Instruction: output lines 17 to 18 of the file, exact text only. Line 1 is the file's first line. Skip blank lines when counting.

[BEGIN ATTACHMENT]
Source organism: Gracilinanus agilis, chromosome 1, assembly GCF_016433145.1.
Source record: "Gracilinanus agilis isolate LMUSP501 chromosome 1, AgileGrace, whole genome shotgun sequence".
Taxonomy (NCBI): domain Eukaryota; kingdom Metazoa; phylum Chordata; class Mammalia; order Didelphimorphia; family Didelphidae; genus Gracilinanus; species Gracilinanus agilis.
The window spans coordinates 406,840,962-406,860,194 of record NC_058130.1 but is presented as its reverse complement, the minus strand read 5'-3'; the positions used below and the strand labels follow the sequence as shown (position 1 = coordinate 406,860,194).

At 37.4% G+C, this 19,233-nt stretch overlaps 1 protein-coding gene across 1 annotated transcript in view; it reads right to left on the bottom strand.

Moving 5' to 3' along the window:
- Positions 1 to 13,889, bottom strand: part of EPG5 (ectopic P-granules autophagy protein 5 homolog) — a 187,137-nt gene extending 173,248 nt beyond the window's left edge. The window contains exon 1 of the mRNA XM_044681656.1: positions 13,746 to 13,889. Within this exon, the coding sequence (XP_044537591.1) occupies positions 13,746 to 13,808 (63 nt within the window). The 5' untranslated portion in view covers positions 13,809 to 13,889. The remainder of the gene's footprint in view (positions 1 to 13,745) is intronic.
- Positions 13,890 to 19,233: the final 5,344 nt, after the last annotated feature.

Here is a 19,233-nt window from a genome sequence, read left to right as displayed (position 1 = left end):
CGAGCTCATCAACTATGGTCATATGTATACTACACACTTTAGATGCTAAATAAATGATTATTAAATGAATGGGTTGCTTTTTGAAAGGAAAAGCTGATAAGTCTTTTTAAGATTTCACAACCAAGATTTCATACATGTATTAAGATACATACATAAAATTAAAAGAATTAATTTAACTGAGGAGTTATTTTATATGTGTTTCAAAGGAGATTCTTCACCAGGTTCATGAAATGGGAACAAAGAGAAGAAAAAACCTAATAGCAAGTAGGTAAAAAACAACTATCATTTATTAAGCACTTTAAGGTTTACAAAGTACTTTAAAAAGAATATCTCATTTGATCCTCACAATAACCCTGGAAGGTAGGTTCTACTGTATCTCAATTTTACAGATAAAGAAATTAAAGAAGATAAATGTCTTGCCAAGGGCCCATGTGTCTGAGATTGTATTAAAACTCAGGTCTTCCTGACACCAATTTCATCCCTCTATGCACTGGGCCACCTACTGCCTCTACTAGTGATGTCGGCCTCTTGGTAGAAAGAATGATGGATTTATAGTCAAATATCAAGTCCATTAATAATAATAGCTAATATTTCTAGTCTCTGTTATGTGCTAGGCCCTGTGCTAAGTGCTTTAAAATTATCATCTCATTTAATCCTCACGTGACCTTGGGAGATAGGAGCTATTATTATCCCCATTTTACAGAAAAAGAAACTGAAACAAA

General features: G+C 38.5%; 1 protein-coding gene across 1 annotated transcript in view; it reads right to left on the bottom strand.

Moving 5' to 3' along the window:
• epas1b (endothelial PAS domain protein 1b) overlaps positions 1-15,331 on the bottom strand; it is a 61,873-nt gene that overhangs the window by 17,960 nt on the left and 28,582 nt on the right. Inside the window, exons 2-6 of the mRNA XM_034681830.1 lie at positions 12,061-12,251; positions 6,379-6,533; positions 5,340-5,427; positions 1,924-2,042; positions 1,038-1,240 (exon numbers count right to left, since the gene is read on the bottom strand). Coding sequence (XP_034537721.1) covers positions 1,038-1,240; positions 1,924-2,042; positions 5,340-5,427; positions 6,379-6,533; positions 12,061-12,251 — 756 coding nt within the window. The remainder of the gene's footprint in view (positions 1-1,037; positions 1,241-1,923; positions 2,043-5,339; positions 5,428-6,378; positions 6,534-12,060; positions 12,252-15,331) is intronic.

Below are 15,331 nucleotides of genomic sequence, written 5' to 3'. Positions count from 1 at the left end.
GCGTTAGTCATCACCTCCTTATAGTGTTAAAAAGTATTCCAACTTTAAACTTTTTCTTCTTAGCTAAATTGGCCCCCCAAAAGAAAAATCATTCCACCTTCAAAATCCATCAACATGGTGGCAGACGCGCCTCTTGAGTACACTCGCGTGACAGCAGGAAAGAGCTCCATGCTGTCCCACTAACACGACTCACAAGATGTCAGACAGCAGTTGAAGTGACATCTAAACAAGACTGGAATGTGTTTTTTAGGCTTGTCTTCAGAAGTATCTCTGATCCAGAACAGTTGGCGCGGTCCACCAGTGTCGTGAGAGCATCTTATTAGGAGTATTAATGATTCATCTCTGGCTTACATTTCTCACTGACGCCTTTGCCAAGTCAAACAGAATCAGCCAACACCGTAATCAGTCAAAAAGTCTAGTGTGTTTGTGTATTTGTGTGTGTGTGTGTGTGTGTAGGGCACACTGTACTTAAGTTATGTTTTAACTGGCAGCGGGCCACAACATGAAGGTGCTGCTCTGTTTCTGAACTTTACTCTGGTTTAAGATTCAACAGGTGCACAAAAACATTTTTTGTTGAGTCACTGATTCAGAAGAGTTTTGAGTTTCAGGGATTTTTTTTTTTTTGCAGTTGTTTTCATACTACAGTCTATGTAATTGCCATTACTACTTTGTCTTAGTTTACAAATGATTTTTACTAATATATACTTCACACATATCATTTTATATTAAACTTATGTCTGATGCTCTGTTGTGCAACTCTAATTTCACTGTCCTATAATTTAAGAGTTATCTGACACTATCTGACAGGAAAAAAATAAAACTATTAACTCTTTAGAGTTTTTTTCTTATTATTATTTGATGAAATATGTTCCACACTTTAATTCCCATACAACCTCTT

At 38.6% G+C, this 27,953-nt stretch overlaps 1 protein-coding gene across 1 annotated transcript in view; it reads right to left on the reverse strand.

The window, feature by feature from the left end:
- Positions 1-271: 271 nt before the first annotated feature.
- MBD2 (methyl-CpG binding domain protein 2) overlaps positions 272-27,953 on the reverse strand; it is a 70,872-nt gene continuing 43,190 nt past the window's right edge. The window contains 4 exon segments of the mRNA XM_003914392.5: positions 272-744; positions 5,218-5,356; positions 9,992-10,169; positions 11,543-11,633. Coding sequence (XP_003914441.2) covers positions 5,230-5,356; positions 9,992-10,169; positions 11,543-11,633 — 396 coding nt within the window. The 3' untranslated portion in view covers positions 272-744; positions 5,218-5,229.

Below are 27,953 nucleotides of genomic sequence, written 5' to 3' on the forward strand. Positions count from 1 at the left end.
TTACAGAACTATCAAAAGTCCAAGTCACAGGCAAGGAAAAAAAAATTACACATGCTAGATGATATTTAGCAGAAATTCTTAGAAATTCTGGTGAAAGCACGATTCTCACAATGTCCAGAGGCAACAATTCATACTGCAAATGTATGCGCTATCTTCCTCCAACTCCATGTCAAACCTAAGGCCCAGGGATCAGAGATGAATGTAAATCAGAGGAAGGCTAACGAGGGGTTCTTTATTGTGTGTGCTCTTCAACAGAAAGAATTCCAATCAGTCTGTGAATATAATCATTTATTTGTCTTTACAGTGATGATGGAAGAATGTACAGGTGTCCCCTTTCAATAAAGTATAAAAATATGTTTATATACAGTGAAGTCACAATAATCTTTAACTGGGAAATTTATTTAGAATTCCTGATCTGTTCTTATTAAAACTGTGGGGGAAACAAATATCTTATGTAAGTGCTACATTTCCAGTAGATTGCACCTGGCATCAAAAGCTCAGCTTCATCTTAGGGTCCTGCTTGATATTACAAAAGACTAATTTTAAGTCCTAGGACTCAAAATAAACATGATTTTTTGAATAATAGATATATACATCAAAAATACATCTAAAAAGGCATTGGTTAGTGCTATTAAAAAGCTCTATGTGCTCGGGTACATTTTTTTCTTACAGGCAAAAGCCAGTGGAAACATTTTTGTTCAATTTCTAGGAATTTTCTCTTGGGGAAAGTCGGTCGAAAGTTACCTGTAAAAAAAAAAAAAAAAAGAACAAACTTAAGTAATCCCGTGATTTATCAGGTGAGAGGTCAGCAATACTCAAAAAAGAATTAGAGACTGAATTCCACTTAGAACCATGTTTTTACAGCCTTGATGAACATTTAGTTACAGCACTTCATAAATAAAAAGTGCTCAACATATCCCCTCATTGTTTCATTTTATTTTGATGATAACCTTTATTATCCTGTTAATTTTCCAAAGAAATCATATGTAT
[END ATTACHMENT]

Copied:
The window, feature by feature from the left end:
- Positions 1-271: 271 nt before the first annotated feature.